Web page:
How could they be? Not when their moody superstar scorer, who makes about half a million dollars per game, shows up chubby, looking like a kielbasa about to explode in the microwave. Hey, some people eat when they're unhappy, it's a defense mechanism. In Harden's case, the only defense he's exhibited this season. At least he had a good excuse for missing pre-season training camp and alienating his teammates - he was busy partying with Cinnamon and Cherish in Atlanta and Vegas without a mask. Worst of all, he went into the tank his last four games in a Rockets uniform, standing around, arms folded, scoring fewer than 20 points each time, all Rockets losses. Fans in the front row were asking him to move, he was blocking their view of players who cared about winning. James Harden sabotaged his own team, a team that offered him $50 million a year to stay. Something that crazy could only happen in professional sports these days.

There's a saying that drives the American labor movement: "a fair day's wage for a fair day's work." It's the motto of the American Federation of Labor. The National Basketball Players Association is not a member. Harden's sulking on the court, cheating the Rockets and their fans, was unforgivable.

Harden, sitting out games while somehow being on the court, forced the Rockets to trade him - and quick - to Brooklyn. The trade, when you ignore the fine print and unindicted co-conspirators Cleveland and Indiana, sent Harden to Brooklyn in exchange for Caris LeVert (immediately flipped for Victor Oladipo), Jarrett Allen, three first-round draft picks and four swapped first-rounders. It's true, when you trade a superstar, you never get back equal value. The other team wins.

If it makes Rockets fans feel any better, the media in New York already has problems with their new problem child. I should say newest problem child. Kyrie Irving plays for the Nets.

"They (the Nets) gave up everybody! There's nothing left now. I just want to cry, It's awful," weeped WFAN Radio talk host Evan Roberts. For those who don't subscribe to weekly Arbitron ratings reports, WFAN is the most powerful, top-rated sports talk station in the Apple.

"You're leading down the road of doom. Harden and Durant could be gone in a year and a half. I'm not convinced this gives them a better chance to win a title. I'm living a nightmare again. They better freaking win."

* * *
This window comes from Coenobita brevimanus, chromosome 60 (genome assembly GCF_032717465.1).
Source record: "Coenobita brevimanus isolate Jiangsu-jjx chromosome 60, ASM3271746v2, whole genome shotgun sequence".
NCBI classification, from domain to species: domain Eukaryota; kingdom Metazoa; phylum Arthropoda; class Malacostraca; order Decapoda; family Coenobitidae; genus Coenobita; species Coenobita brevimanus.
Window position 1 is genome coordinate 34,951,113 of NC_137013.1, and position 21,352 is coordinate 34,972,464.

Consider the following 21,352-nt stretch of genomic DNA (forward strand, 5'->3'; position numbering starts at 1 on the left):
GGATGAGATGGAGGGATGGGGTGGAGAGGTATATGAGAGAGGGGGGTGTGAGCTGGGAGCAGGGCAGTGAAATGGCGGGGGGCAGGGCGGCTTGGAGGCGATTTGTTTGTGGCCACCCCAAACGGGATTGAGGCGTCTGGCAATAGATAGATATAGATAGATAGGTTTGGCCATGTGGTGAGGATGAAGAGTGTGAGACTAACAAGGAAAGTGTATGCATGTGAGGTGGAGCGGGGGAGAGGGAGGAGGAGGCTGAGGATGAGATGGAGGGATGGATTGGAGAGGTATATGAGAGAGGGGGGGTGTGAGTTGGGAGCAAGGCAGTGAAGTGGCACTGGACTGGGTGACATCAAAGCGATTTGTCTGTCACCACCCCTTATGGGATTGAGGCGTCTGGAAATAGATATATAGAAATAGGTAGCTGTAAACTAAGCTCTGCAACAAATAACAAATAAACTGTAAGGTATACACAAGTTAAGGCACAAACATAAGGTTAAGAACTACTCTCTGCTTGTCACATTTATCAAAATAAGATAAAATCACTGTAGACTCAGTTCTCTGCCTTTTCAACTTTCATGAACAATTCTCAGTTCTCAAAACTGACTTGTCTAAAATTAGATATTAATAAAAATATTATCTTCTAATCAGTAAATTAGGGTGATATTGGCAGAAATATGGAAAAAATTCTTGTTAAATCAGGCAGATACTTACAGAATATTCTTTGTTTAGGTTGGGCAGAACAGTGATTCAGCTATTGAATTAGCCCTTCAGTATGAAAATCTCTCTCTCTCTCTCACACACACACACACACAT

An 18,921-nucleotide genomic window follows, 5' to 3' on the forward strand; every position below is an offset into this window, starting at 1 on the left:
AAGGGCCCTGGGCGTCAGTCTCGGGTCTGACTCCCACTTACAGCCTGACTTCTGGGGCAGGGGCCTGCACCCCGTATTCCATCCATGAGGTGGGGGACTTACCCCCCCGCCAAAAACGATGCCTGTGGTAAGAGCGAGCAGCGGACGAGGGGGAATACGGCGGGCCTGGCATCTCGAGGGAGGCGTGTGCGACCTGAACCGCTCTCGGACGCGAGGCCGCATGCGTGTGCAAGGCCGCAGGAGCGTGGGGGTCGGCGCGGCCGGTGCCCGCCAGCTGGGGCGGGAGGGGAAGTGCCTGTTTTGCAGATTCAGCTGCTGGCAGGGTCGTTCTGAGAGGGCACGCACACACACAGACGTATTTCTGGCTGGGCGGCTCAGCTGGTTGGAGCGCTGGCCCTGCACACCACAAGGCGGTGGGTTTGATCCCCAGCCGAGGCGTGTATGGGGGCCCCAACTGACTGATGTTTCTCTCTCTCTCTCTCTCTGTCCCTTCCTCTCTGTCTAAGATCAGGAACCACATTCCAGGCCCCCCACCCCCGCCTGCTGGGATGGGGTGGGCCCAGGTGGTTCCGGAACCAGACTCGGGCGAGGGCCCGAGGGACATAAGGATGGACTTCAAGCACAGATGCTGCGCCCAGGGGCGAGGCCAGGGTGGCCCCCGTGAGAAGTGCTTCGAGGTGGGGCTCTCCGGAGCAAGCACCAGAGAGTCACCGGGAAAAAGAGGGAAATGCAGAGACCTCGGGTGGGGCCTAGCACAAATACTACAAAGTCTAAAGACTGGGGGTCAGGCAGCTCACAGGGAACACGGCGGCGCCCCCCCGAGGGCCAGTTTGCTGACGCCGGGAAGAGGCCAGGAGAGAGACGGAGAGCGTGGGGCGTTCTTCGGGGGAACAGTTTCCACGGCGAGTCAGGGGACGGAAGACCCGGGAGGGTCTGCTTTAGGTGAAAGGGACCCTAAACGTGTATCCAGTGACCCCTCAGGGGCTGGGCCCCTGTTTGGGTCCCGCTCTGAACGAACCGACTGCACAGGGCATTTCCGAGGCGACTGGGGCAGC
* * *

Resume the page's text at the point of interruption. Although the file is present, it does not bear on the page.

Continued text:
Circle March 3 on your Rockets schedule. That's when the Brooklyn Nets, with their Big 3 of Kevin Durant, James Harden and possibly Kyrie Irving visit Toyota Center. I hear talk radio salivating over the record jeers that will cascade over Harden's name, although I'm not buying it. Fans don't think like the media does. I'm thinking that Rockets fans will welcome Harden back - one night only - with cheers.

Toyota Center public address announcer Matt Thomas: "Usually when former Rockets come to town for the first time since leaving, I give them a positive introduction. It's up to the fans how to react."

James Harden spent eight seasons with the Rockets. He is a spectacular player who watched other NBA players engineer trades so they could compete for a title. Harden didn't think the Rockets were good enough, and he's right. So he wanted out. We've all been there, a job we didn't like for a company we didn't like, for a boss we didn't respect. Harden wanting to be traded is understandable. How he went about it was deplorable. He hurt his co-workers.

Houston will make Harden pay for his disrespectful departure. He has an upscale restaurant set to open here. The name of the steakhouse will be "13." Harden's business partners may want to change that number ... before the restaurant's telephone number is disconnected. There are plenty of other restaurants in Houston. Rich people who can afford steakhouse prices hold grudges.

Rockets fans searching for a silver lining say, "We got two decent players and a whole bunch of precious first-round picks" for a malcontent who would rather be anywhere (except maybe Sacramento) than Houston." Yes, a bunch of first-round picks does bode well for the future. Anywhere, except maybe Houston.

Houston's draft war room isn't the most successful operation in the NBA. Over the past decade prior to 2000, under the direction of general manager Daryl Morey, the Rockets made 16 draft picks. Not one of them is still in a Rockets uniform, many of them have sought employment outside of America, some outside of basketball. Among their first-round whiffs: Nikola Mirotic, Terrence Jones, Sam Dekker - all out of the league. Best of all, Royce White, who played three whole games in his NBA career and finished with a scoring average of 0.00 points per game.